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Let it Ride Baby!: Lords of Vegas Reviewed

Elliott takes on the Sin City empire building game from Mayfair

Game Name: Lords of Vegas

Publisher: Mayfair Games

Designers: James Ernes and Mike Selinker 

Artists: Steve Fastner, Rich Larson, and Franz Vohwinkel

Year: 2010

Players: Two to four players

Ages: 12+

Playing Time: 60 Minutes

Retail Price: $45.00 

Yes, I like to gamble.  I hit the boat at least once a year, I’ll buy the occasional lottery ticket, and I’ve been to Vegas a few times.  Nothing too extreme, but it is a lot of fun. When I finally got the opportunity to play Lords of Vegas, I doubted the ability of the designers to capture that feeling that you can only get when sitting down at a casino on the strip in Vegas.  Boy was I wrong.

This is a game about developing strategies, taking risks, and making a wager or two when you really need it.  It’s a game about building and taking over casinos on the strip in Las Vegas.  Something that many have dreamed about, but few have accomplished.  The game captures the high rolling, take a chance feel you can get only in Vegas, and even though there is a huge luck factor when playing this game, you don’t consider it any worse than the odds of pulling out a 10 when you are ahead in the count.

The game board is indeed snazzy, and represents several blocks of empty lots along the Vegas Strip.  You will take over these lots and purchase and build casinos on them throughout the game.  The edge of the board has the victory point track.  If you manage to reach 90 victory points, you automatically win, although as far as I know this has never been done.  All of the components are quite nice, although I would have preferred poker chips to the paper money they provided.  The paper money does have Dino, Fank, and Elvis on it, which is a pretty nice touch.  The player marker chips are transparent, which makes them a little difficult to see on the busy board, especially the yellow ones.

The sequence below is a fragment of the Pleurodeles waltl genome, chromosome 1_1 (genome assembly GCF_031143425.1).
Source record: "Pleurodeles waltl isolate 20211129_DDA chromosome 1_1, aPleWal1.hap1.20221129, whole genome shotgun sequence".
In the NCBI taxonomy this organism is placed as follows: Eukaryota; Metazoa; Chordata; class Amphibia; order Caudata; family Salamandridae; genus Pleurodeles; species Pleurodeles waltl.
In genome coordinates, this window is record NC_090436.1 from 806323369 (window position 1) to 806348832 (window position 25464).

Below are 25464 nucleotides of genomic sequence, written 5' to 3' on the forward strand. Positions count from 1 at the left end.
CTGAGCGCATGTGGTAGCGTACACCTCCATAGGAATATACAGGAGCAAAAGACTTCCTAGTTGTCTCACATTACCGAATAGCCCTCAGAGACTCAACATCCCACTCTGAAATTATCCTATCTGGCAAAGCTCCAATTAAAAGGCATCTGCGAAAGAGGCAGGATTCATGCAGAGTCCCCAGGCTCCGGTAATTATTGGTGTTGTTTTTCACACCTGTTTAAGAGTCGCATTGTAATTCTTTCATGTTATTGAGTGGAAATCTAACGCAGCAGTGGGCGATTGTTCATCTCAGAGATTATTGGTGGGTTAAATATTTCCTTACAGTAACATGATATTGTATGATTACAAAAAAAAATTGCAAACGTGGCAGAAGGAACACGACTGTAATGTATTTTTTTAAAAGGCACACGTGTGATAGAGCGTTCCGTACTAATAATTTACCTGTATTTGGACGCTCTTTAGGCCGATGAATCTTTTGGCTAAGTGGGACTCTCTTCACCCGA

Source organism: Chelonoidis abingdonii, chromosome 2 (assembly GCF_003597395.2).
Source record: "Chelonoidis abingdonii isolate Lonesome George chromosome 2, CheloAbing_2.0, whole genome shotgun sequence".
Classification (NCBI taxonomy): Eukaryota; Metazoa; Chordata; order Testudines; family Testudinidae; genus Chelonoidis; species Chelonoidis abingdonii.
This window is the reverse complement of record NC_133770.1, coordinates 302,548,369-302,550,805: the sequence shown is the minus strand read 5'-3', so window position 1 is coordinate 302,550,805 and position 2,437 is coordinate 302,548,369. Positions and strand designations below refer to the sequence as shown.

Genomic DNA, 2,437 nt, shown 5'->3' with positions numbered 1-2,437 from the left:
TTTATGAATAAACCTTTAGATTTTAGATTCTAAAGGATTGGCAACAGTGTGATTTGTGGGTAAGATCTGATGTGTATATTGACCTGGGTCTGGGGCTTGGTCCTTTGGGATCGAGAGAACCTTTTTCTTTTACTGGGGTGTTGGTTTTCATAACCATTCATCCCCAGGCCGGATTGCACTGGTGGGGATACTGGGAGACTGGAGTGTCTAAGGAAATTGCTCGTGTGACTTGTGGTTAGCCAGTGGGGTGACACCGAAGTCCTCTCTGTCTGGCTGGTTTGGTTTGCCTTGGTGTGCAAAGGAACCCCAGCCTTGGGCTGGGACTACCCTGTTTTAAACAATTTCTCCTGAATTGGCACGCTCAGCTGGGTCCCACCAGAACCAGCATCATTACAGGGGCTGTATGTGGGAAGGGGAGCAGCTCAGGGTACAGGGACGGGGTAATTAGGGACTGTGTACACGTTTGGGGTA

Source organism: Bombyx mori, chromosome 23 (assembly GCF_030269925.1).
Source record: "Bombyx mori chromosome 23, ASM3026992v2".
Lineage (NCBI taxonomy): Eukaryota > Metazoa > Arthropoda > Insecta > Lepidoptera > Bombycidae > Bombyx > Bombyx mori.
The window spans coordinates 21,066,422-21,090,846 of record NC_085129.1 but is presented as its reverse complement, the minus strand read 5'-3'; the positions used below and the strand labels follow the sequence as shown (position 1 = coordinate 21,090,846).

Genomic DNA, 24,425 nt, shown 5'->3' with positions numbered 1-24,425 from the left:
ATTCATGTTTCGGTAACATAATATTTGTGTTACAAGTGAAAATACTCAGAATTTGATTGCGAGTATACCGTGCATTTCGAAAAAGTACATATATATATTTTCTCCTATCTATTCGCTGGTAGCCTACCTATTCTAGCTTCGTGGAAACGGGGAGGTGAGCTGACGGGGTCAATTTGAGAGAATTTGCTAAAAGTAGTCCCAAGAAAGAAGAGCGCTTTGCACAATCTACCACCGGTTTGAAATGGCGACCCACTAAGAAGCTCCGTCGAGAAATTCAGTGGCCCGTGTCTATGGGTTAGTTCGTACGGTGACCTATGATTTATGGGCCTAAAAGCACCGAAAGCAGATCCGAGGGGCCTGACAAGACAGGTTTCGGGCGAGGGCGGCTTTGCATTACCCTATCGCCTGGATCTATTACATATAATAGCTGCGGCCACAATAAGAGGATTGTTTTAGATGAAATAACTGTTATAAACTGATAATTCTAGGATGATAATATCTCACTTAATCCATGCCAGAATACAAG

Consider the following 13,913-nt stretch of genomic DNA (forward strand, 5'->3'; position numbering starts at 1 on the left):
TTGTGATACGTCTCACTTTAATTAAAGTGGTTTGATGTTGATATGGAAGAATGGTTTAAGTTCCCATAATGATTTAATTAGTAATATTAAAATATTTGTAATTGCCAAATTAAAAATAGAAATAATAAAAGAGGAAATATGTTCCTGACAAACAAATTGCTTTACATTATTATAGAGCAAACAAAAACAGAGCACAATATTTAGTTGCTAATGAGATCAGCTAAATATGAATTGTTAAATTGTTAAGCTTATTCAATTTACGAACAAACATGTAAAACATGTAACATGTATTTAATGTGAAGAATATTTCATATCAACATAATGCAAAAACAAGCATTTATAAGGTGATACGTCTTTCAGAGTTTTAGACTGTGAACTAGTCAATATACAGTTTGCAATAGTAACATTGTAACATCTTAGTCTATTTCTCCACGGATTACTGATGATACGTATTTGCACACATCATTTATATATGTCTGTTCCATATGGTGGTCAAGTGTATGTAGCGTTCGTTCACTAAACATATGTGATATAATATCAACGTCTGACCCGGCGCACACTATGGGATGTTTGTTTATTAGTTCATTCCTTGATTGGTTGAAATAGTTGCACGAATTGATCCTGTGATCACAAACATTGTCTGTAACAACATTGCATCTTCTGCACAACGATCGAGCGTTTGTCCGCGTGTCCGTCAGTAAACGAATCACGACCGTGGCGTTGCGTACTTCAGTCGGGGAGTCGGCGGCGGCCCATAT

There are 48 dice included, 12 in each player color, and the way they are used in the game (aside from rolling) is to represent the power in each casino.  If a player has the highest value die in a casino, they are the boss of that casino and will earn the victory points when their color comes up in the cards.

In addition to the dice, there are 45 square cardboard tiles in each of 5 colors.  These represent the casinos that can be built.  Each tile has a hole in the center where a die can be placed.  Each empty lot on the board has starting die values on them, that also help determine how much an empty lot will cost you to build a casino on it.

Finally, the cards are the engine of the game.  They determine who gets paid and when, plus when the “End Game” card is drawn, the game is over.  This card is placed 3 quarters of the way down the deck at the beginning of the game.  There are only 9 cards of each casino color.  After a card is drawn, it is placed in its own specific discard pile by color.  This is to enable the players to see the likelihood that a specific color card will be drawn.  If 7 silver cards have been discarded, but only 5 purple cards have been discards, then it is more likely that the next card will be a purple one than a silver one and you can plan your strategy accordingly.  See, already you are calculating the odds in this game, the split discard pile was an excellent idea.

Let me show you how it all works together.  It is Yellow’s turn, so the yellow player draws a card from the deck.  It is a purple card with the number “A2” written on it.  Yellow takes one of their yellow marker chips and places it on the lot marked A2 on the game board.  Yellow now owns this lot, and can build a casino on it whenever he wants on his turn.

The bank then looks at the board and pays $1 to every player for each marker they have on the board. So Red gets $3, Blue gets $2, and Yellow gets $3.